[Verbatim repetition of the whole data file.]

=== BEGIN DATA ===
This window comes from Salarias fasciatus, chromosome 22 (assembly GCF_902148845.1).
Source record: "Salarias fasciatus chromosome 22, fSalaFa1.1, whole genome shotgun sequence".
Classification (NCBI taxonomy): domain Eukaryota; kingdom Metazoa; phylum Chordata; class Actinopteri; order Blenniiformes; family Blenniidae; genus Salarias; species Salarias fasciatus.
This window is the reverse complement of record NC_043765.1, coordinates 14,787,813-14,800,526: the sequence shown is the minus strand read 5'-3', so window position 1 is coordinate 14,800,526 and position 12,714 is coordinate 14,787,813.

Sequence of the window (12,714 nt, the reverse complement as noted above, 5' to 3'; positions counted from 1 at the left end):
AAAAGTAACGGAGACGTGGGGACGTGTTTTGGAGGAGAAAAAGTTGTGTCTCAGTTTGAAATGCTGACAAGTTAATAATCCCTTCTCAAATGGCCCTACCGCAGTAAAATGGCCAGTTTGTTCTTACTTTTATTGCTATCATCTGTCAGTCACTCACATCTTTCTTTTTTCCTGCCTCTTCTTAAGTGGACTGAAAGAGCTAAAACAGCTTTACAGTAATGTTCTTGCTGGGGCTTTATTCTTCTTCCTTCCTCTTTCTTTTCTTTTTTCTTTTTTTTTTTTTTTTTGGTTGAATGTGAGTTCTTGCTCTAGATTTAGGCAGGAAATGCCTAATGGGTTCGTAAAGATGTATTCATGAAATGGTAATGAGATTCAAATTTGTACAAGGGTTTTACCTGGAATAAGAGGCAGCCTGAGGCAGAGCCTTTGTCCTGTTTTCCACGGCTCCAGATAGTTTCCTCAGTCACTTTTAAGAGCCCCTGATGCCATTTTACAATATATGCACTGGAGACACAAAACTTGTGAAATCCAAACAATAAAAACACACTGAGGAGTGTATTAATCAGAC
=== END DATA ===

This window comes from Salarias fasciatus, chromosome 22 (assembly GCF_902148845.1).
Source record: "Salarias fasciatus chromosome 22, fSalaFa1.1, whole genome shotgun sequence".
Classification (NCBI taxonomy): domain Eukaryota; kingdom Metazoa; phylum Chordata; class Actinopteri; order Blenniiformes; family Blenniidae; genus Salarias; species Salarias fasciatus.
This window is the reverse complement of record NC_043765.1, coordinates 14,787,813-14,800,526: the sequence shown is the minus strand read 5'-3', so window position 1 is coordinate 14,800,526 and position 12,714 is coordinate 14,787,813.

Sequence of the window (12,714 nt, the reverse complement as noted above, 5' to 3'; positions counted from 1 at the left end):
AAAAGTAACGGAGACGTGGGGACGTGTTTTGGAGGAGAAAAAGTTGTGTCTCAGTTTGAAATGCTGACAAGTTAATAATCCCTTCTCAAATGGCCCTACCGCAGTAAAATGGCCAGTTTGTTCTTACTTTTATTGCTATCATCTGTCAGTCACTCACATCTTTCTTTTTTCCTGCCTCTTCTTAAGTGGACTGAAAGAGCTAAAACAGCTTTACAGTAATGTTCTTGCTGGGGCTTTATTCTTCTTCCTTCCTCTTTCTTTTCTTTTTTCTTTTTTTTTTTTTTTTTGGTTGAATGTGAGTTCTTGCTCTAGATTTAGGCAGGAAATGCCTAATGGGTTCGTAAAGATGTATTCATGAAATGGTAATGAGATTCAAATTTGTACAAGGGTTTTACCTGGAATAAGAGGCAGCCTGAGGCAGAGCCTTTGTCCTGTTTTCCACGGCTCCAGATAGTTTCCTCAGTCACTTTTAAGAGCCCCTGATGCCATTTTACAATATATGCACTGGAGACACAAAACTTGTGAAATCCAAACAATAAAAACACACTGAGGAGTGTATTAATCAGAC